Leaders of the world's 20 leading industrialized and emerging economies along with major international financial institutions gather in London for a one-day summit April 2 to take stock of existing measures and discuss how best to stem the economic recession and pave the way back to growth. But, many are asking when average people will be able to see results.
They come here two, three times a week, but often the game is not the only thing on their minds.
Although they are retired, the daily dose of bad economic news reaches the Deanland retirement community in southeastern England.
George Graham is a retired merchant mariner. For many years, he lived off his pension plan and wise investments. But that's changing.
"My concern is that as I get older, if I ever have to go into a nursing home, how will that be paid for," asked Graham.
Pat Marshall, retired city planner, worked for her London district's government and put her pension money in savings and stocks.
"My money has gone down and down and down," said Marshall. "So, I'm now back working for Southwark Council. I thought, you know, I'd be reasonably well off. I could have little holidays. I didn't have a holiday last year."
It all began to unravel when the sub-prime mortgage bubble burst in the United States last year. But, in today's globally intertwined economies, it quickly spread.
Major banks were on the verge of collapse and had to be rescued by governments. The housing market plummeted, stocks went into freefall. Credit dried up, shops closed, factories laid off workers.
Oxfam, the international aid organization, says many people in Britain are experiencing hardship and more will do so.
Kate Waering heads Oxfam's anti-poverty programs in Britain.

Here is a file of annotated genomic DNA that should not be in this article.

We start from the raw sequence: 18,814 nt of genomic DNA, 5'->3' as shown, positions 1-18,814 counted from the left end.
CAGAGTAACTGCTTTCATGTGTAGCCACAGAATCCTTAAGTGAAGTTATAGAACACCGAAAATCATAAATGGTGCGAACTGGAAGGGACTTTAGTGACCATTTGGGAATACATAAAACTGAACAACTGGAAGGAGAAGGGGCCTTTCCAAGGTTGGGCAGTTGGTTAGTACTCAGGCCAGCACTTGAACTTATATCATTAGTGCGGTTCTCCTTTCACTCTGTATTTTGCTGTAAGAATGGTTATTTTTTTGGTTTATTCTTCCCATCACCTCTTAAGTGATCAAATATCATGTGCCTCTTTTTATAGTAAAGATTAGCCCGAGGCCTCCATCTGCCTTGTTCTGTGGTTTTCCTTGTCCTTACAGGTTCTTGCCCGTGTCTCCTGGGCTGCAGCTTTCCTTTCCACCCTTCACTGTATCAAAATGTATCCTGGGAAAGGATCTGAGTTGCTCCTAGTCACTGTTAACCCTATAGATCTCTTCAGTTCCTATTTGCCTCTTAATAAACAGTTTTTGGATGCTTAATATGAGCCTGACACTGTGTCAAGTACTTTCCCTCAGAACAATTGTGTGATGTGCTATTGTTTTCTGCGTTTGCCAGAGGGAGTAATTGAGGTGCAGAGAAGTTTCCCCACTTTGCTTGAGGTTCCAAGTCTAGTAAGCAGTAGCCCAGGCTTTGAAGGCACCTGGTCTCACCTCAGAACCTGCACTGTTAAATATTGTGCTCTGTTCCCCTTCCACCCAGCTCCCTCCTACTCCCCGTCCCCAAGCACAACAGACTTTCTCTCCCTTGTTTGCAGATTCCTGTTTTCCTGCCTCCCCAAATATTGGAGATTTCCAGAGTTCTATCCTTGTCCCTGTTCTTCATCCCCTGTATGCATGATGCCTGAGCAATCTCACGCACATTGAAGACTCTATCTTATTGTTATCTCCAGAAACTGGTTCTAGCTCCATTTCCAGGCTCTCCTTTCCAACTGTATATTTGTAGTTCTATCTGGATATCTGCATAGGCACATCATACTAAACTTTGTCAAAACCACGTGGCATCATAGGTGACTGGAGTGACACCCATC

"The position is getting worse for anyone who's living on a fixed income - for people who are on a state pension, for people who are on fixed benefits," she said. "Those benefits are not keeping up with the increases in cost of living."
And hardship has spread beyond Europe, as these images from the development group, ActionAid, show.
The crisis is being felt in poor countries, for example in South Africa, says Claire Melamed of ActionAid.
"We've been hearing about the problems of the car industry in Europe and the States, and these miners in South Africa who are producing the metal that goes into the cars, they're losing their jobs by the tens of thousands," said Melamed. "And, of course a lot of those miners came from other countries in Africa to find work and we're hearing stories for example of girls in Malawi who've been forced to leave school because the money that was paying for their education was coming from mine workers in South Africa."
The recession is adding to hardship already caused by a rise in food and fuel prices and climate change, says ActionAid, with harvests becoming more precarious.
ActionAid says it's up to world leaders at the G-20 summit to take action.
Politicians have taken note, holding one round of meetings after another to devise a common strategy.
Billions have been pumped into stimulus packages. Promises have been made.
"We are prepared to take whatever action is necessary to ensure that growth is restored, and we are committed to do that for however long it takes to do that," said British Treasury chief Alistair Darling.
But so far, the measures have not taken hold, and many warn there is worse to come before it gets better.
Far away from the corridors of power, Pat Marshall is skeptical things will get better soon. "They can have as many little meetings as they like, but it doesn't really do anything for us," she said.
And as world leaders debate economic strategies, people here want results for their everyday lives.